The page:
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  1. #41
    Stephen Benskin's Avatar
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    I've been trying to create an example to illustrate why combining flare and the film curve can be misleading. Flare increases the exposure coming from the subject. The x-axis is concerned with log exposure (log-H). Increasing exposure moves the placement to the right. Flare simply moves the shadow exposure to the right where it falls slightly higher on the curve.

    What a flare-film curve combination does is project the density from the point where the flare exposure falls to the non-flare subject position. In the example, the exposure from flare is shown using the three colored vertical lines. Everything to the left of those lines actually received no exposure.

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  2. #42
    Bill Burk's Avatar
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    Quote Originally Posted by Stephen Benskin View Post
    Everything to the left of those lines actually received no exposure.
    I thought everything to the left of those lines simply could not be measured because lesser exposures were wiped out by flare.

  3. #43
    Stephen Benskin's Avatar
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    Quote Originally Posted by Bill Burk View Post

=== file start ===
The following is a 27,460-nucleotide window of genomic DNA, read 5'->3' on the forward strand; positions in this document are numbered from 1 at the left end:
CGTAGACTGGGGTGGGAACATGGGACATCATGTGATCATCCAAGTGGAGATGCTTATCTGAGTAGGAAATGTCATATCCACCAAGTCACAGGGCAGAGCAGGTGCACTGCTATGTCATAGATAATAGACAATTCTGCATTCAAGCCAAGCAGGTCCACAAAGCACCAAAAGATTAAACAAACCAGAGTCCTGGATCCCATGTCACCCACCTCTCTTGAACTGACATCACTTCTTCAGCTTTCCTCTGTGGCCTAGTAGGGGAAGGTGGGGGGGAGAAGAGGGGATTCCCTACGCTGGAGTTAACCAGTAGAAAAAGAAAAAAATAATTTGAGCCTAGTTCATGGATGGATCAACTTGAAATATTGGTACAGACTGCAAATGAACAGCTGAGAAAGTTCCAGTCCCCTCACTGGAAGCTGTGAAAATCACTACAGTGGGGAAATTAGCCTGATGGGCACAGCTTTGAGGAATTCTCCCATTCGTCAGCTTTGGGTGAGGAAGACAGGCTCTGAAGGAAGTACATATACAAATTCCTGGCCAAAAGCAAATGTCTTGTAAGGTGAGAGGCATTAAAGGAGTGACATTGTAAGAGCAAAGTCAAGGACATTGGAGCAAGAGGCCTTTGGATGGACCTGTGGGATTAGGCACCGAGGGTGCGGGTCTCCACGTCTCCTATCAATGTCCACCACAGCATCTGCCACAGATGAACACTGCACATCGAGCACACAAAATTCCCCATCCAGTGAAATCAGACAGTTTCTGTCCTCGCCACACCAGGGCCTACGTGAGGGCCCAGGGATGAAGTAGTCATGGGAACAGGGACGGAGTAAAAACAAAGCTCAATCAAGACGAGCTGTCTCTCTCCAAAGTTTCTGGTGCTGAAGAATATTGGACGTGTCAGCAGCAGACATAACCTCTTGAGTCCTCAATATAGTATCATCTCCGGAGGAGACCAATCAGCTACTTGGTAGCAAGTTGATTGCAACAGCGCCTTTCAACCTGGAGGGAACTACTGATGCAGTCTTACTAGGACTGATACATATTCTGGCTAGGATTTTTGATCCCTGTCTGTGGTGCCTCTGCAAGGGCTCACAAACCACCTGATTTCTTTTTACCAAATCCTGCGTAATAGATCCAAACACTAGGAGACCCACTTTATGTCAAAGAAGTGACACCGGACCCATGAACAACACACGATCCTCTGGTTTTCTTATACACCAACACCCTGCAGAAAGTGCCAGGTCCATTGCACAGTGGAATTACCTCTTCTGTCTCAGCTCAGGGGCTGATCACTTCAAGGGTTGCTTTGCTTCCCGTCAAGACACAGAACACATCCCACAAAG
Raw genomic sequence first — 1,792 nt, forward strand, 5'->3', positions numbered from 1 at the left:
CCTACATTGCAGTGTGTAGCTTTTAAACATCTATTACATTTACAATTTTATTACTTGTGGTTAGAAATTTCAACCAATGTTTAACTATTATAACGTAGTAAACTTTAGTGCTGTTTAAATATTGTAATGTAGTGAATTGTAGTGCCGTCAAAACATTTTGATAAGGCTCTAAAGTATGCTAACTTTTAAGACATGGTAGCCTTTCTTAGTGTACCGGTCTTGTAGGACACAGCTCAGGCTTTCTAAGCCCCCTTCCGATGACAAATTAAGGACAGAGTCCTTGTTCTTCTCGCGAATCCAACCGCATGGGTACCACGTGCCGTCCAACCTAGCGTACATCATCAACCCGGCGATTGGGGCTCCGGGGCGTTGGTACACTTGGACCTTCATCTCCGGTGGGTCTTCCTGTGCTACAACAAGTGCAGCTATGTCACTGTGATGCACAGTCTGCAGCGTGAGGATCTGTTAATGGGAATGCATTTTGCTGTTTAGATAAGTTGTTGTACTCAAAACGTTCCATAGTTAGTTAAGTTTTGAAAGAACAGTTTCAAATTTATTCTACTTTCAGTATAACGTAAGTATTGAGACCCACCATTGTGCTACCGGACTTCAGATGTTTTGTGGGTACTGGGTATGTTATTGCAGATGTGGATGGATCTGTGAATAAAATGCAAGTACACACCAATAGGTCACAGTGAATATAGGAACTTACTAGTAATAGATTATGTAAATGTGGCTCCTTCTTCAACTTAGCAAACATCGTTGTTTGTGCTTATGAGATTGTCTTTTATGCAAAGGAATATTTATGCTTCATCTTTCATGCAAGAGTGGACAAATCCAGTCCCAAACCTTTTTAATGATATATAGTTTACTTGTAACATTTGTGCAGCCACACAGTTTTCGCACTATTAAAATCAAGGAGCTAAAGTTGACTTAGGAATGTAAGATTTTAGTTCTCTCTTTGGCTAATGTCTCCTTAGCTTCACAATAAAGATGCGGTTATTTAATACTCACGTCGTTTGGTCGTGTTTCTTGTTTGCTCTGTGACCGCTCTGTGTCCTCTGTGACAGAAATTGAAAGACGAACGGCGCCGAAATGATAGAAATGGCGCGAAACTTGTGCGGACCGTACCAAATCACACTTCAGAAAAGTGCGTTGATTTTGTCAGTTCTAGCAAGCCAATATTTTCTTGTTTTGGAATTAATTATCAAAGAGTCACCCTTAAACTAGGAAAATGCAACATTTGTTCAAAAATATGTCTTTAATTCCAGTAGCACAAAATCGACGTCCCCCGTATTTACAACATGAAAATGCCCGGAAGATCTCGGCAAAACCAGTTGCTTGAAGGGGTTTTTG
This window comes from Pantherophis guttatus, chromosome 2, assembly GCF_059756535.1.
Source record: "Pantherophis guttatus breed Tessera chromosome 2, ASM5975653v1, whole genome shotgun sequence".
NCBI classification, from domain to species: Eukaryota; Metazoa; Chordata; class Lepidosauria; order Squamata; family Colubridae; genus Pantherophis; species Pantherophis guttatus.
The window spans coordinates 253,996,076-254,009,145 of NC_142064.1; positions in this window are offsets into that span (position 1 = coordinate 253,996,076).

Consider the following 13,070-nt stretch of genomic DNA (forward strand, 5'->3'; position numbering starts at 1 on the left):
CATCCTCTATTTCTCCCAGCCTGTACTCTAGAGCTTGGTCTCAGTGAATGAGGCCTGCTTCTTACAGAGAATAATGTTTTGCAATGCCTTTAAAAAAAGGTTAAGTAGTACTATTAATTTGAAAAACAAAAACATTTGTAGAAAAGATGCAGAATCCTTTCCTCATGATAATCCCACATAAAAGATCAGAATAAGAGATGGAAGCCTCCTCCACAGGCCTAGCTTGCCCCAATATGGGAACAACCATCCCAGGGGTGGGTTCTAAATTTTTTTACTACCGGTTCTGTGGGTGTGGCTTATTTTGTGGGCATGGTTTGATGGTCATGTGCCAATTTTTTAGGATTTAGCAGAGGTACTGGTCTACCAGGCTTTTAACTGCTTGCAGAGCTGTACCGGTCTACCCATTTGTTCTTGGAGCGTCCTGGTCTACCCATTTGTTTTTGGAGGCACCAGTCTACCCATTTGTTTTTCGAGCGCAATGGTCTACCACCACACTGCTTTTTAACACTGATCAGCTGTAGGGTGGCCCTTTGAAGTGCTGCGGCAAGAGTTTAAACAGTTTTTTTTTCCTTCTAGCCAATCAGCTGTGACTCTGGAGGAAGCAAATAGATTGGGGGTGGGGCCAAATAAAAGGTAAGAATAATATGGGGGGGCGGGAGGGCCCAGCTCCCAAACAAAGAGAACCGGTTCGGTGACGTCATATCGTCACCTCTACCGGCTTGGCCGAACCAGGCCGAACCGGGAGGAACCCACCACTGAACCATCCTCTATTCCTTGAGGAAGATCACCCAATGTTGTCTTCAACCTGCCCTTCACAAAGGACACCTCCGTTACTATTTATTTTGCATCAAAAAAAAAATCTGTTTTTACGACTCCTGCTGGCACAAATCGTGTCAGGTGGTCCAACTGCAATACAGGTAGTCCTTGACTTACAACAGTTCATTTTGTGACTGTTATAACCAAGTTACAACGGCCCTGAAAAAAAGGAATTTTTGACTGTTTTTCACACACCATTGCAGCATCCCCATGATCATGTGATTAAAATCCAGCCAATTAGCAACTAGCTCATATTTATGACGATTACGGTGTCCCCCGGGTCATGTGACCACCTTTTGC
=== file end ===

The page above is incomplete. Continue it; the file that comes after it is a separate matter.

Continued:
I thought everything to the left of those lines simply could not be measured because lesser exposures were wiped out by flare.
    That's the part which is the construct. It doesn't really exist. What actually happens is flare adds to the shadow exposure. This moves it to the left. In the example for a 2.5 flare factor, the shadow exposure shifts from relative log-H 0 to point A. A 5 filter factor shifts the shadow exposure to B and a filter factor of 10 shifts it to point C. The shadow exposure no longer reaches down to relative log-H 0.


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  4. #44

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    To me, combining flare and the film curve only works if it is clear the x-axis represents the expected exposure.

  5. #45
    markbarendt's Avatar
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    Stephen I think that having the dual legend with density and zone both defining the x axis is a problem.
    Mark Barendt, Ignacio, CO

    "We do not see things the way they are. We see things the way we are." Anaïs Nin

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